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Protecting a Treasured Cultural Landscape in Maine

12-09-2015 17:35

Located directly in the line of suburban sprawl spreading outward from Portland in southern Maine, Sabbathday Lake Shaker Village, a National Historic Landmark, is one of Maine’s most important and intact cultural landscapes. Home to the world’s only active Shaker community, Sabbathday Lake Shaker Village is the only place of its kind where farming, forestry, and tourism sustain a Shaker community. This 1,700-acre property is a key heritage tourism destination in southern Maine and is included on the National Park Service’s Shaker Historic Trails.


Rising taxes and increasing costs to manage the farm and maintain the collection of historic buildings forced the Shaker community to take action for the future. They chose to sell their development rights in exchange for easements, enabling them to continue to own and manage their property and maintain their traditions without succumbing to the pressure to subdivide and sell for residential development.

To accomplish this, a coalition of historic preservation and conservation organizations and government agencies joined with the Shakers to secure the future of this property. Maine Preservation (holder of the preservation easement), the New England Forestry Foundation (holder of the conservation easement), the Friends of the Shakers, the Royal River Conservation Trust, the State of Maine, and the U.S. Department of Agriculture worked together with the Trust for Public Land to design, implement, and fund this vital conservation and preservation project. The Trust for Public Land held an option agreement to acquire the easements, which provide permanent protection of the land and historic buildings. Land-Vest conducted the appraisal to determine the value of the easements that were purchased in order to provide the Shakers with necessary funds to conserve their land and buildings.

Combined project costs totaled $3.95 million. The 18- month capital campaign received public funding from the Land for Maine’s Future Program and the Federal Farm and Ranchland Protection Program as well as private donations from foundations and individuals. A campaign committee made up of representatives of the various organizations met regularly throughout this period. Three endowments were funded as a result of the campaign: both the preservation and conservation easement and a separate building fund managed by the Shakers with advising provided by Maine Preservation.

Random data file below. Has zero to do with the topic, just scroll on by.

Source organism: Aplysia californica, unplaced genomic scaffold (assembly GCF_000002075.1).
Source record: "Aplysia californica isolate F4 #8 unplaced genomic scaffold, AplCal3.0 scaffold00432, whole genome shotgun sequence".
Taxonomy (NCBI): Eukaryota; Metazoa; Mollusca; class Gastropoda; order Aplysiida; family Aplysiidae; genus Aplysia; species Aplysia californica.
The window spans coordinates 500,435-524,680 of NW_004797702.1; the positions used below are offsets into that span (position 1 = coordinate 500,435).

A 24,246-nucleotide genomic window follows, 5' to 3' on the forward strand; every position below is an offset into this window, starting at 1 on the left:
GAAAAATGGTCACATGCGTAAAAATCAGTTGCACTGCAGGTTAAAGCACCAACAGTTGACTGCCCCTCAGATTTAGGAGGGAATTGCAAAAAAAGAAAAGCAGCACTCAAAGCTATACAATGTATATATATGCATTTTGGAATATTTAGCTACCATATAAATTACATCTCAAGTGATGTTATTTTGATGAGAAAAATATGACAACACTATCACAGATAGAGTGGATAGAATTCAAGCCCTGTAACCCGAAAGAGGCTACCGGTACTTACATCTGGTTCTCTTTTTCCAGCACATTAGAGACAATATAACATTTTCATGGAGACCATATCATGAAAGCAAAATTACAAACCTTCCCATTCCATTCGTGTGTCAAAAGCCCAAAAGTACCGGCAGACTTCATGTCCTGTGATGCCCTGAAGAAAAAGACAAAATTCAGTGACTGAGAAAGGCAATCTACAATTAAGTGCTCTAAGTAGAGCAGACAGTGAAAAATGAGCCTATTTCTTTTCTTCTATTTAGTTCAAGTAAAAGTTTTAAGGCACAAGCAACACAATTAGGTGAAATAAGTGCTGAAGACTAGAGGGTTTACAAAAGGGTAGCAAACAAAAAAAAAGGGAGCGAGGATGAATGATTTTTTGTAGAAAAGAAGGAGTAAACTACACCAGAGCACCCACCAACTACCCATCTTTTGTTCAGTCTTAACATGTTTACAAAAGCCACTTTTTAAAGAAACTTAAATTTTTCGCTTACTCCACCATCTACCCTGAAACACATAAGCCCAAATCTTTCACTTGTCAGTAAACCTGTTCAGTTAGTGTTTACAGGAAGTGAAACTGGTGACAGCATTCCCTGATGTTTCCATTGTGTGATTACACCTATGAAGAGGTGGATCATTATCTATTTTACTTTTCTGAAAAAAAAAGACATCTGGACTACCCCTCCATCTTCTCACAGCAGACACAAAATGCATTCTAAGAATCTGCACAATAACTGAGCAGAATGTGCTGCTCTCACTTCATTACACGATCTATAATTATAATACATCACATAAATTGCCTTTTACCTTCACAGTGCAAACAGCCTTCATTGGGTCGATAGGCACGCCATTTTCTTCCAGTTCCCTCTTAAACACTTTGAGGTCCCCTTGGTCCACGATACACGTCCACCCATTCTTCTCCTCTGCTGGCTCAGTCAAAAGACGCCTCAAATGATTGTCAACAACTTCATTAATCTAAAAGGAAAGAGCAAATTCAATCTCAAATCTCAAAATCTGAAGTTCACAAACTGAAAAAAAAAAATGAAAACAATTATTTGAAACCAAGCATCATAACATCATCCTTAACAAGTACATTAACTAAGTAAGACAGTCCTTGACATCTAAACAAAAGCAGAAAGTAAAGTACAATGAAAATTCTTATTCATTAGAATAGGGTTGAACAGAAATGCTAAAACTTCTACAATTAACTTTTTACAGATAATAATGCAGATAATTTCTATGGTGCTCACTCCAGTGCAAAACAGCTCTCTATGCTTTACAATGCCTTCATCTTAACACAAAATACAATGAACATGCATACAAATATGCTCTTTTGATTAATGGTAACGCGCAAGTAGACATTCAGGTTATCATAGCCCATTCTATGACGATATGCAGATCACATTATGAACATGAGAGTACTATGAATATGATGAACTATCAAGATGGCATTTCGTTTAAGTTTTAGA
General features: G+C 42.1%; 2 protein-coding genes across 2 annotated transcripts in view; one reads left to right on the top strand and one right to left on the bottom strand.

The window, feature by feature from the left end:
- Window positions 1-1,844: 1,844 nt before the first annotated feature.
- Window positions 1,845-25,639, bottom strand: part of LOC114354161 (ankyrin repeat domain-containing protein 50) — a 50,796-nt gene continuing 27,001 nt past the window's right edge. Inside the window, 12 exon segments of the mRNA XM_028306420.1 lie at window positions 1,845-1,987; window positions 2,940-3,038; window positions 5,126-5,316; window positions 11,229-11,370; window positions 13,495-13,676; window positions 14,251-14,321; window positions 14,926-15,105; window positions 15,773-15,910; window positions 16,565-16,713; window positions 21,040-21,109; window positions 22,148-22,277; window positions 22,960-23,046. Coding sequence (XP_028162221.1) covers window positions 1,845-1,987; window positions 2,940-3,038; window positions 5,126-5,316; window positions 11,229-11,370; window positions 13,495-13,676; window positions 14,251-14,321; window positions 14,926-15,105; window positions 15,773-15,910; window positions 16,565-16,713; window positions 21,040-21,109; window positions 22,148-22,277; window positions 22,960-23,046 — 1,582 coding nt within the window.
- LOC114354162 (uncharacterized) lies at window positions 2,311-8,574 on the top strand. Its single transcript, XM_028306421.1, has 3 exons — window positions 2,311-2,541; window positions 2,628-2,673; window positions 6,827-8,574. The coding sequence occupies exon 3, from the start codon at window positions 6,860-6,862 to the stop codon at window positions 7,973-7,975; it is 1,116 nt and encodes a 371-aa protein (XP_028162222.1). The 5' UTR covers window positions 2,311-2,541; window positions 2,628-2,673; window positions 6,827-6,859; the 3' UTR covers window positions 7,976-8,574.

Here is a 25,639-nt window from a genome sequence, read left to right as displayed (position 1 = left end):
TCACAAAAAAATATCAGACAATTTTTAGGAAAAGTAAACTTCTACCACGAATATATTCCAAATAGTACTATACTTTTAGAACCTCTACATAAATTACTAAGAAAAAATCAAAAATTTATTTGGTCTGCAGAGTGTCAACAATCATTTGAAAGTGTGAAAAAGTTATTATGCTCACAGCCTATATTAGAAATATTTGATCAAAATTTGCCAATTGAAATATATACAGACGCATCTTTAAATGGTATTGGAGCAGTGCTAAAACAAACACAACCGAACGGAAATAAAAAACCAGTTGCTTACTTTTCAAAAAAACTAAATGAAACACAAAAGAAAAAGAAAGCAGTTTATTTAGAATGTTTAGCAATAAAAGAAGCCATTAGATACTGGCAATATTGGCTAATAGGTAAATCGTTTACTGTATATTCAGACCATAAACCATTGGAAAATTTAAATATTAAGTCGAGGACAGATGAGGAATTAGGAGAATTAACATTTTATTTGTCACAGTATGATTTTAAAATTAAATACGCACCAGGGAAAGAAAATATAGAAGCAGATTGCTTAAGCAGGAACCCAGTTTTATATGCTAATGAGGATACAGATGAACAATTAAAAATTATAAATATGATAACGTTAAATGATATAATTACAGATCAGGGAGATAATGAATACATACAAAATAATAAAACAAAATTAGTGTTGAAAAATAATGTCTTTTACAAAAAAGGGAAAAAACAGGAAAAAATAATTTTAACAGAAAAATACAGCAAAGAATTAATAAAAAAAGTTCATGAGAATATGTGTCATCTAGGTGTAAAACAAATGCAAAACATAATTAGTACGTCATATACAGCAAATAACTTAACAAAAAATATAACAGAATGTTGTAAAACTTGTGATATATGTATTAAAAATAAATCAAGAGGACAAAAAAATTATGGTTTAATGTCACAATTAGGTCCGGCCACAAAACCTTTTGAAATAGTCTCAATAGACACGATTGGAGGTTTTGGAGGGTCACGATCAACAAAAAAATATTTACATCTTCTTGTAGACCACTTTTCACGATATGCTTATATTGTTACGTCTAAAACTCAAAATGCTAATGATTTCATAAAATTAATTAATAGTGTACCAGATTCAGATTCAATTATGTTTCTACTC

Thanks to the Shaker’s careful stewardship for more than 200 years, the property’s significant historic and cultural values remain intact and of great importance to the people of Maine, New England, and beyond. The village has 19 historic buildings and structures dating from the 1790s to the 1930s, including the only active Shaker Meeting House in the country and the cemetery. Six of the historic buildings are open to the public. The Shaker Library, housed in the 1880 Shaker Schoolhouse, contains a collection of manuscripts, books, and ephemera for scholarly research, while the Shaker Museum is the largest repository of Maine Shaker culture, containing 13,000 artifacts including furniture, tin and metal wares, tools, and textiles.

The village attracts more than10,000 visitors per year from around the region and across the country. Activities include guided tours of the buildings and museum, nature walks, and craft demonstrations and workshops on herb gardening, spinning, woodworking, and more.

With several hundred acres in active agricultural use, the Shaker’s fertile farmland is an important part of an integrated farm market and an integral part of the area’s farming community. The property serves as a unique showplace of Maine agriculture, as it is both a working farm and a place to learn about the state’s farming history. The village’s land also offers exceptional recreational opportunities for hiking, hunting, fishing, cross country skiing, nature study, and picnicking. Sabbathday Lake Shaker Village is a living example of America’s rural economic and agricultural history, and is a cherished community resource for students, historians, and visitors from across the nation. This project illustrates how utilizing easements to protect properties with important historic and natural values offers challenges and benefits above and beyond building-only preservation projects.

Publication Date: March/April 2007

Author(s):Roxanne Eflin
Volume:13
Issue:4